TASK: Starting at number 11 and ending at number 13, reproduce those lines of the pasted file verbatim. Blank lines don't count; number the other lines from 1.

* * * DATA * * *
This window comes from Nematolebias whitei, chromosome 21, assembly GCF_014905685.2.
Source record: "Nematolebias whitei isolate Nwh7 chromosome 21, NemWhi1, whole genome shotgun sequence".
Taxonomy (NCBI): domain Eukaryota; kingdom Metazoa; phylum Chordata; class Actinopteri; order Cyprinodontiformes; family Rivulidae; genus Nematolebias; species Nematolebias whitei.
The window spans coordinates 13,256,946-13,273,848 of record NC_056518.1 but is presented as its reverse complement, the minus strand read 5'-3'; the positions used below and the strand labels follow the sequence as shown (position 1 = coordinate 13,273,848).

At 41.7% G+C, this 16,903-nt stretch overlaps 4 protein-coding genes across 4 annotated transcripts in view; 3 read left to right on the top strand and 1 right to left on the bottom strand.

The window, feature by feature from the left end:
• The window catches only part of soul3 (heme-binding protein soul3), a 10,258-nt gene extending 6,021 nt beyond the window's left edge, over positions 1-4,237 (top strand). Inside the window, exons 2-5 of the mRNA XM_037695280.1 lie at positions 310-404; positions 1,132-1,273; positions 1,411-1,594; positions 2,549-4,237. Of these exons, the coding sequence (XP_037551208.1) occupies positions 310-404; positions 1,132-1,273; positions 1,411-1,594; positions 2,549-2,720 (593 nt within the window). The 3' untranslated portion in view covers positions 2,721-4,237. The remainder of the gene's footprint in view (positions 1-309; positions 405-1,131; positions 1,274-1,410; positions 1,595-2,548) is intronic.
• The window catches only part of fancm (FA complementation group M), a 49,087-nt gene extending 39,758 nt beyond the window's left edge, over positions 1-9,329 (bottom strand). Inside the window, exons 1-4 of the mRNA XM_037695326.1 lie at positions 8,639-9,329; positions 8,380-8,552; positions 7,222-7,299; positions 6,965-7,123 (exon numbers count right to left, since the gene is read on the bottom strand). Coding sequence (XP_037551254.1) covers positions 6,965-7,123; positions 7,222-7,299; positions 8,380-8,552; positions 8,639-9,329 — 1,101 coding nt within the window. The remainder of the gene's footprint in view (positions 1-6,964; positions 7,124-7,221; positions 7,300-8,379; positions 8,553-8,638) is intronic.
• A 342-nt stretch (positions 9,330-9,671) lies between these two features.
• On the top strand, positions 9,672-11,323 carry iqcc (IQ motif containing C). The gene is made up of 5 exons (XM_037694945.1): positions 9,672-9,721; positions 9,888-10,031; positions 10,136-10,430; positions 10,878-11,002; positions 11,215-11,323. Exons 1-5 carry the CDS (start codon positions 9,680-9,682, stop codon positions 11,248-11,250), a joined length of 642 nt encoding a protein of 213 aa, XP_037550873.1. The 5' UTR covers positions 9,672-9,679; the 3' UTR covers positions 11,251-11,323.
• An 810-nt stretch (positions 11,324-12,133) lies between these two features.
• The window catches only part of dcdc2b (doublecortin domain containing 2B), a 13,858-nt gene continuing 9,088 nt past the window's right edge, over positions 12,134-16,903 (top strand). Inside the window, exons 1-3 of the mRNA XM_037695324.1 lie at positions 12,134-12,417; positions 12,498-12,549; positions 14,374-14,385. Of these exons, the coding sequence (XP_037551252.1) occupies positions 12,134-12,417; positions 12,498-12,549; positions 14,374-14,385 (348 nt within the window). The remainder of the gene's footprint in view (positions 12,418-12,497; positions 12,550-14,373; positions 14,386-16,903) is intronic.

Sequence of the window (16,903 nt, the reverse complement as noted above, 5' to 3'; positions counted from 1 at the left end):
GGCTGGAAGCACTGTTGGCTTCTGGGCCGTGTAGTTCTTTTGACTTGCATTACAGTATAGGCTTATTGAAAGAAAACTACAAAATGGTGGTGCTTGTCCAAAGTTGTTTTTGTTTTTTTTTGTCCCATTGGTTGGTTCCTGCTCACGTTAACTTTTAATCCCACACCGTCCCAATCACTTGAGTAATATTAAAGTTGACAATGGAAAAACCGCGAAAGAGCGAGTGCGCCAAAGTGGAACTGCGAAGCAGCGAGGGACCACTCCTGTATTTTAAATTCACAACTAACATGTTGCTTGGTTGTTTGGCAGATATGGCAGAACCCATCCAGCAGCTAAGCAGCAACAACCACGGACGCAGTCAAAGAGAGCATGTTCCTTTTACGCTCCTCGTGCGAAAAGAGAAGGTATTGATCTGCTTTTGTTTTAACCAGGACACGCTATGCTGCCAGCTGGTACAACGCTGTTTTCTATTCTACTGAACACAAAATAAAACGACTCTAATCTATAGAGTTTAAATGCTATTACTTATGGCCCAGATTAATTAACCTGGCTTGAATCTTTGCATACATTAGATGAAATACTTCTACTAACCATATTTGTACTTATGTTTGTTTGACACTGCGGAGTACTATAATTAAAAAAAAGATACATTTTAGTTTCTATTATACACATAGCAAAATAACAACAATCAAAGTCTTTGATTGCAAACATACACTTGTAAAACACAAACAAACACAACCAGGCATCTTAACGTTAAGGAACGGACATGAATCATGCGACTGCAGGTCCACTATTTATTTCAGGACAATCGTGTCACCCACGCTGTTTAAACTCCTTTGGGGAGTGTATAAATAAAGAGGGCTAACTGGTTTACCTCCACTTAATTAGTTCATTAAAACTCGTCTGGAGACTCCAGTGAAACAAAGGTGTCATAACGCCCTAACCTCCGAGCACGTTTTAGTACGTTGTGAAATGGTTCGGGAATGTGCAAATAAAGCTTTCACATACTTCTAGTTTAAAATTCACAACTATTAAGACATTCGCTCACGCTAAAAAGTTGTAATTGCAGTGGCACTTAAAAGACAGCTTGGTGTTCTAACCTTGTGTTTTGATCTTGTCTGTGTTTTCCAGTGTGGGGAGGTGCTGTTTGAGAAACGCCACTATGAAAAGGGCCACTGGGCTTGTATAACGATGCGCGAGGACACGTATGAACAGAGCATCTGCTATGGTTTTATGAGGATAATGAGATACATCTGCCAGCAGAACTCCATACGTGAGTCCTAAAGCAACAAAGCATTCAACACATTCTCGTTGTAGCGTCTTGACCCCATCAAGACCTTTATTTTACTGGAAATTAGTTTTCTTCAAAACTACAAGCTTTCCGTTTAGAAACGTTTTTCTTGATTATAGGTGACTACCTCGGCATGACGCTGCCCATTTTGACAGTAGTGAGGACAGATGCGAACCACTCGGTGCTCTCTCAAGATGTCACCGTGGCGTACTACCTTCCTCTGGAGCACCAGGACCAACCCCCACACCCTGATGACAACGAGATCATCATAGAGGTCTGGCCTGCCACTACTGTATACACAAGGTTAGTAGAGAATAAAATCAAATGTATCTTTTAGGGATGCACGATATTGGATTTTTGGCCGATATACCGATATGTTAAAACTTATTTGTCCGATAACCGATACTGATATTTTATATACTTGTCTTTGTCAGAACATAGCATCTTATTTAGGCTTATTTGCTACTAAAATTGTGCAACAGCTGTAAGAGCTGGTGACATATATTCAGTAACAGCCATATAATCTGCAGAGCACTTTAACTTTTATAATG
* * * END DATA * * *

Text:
• An 810-nt stretch (positions 11,324-12,133) lies between these two features.
• The window catches only part of dcdc2b (doublecortin domain containing 2B), a 13,858-nt gene continuing 9,088 nt past the window's right edge, over positions 12,134-16,903 (top strand). Inside the window, exons 1-3 of the mRNA XM_037695324.1 lie at positions 12,134-12,417; positions 12,498-12,549; positions 14,374-14,385. Of these exons, the coding sequence (XP_037551252.1) occupies positions 12,134-12,417; positions 12,498-12,549; positions 14,374-14,385 (348 nt within the window). The remainder of the gene's footprint in view (positions 12,418-12,497; positions 12,550-14,373; positions 14,386-16,903) is intronic.

Sequence of the window (16,903 nt, the reverse complement as noted above, 5' to 3'; positions counted from 1 at the left end):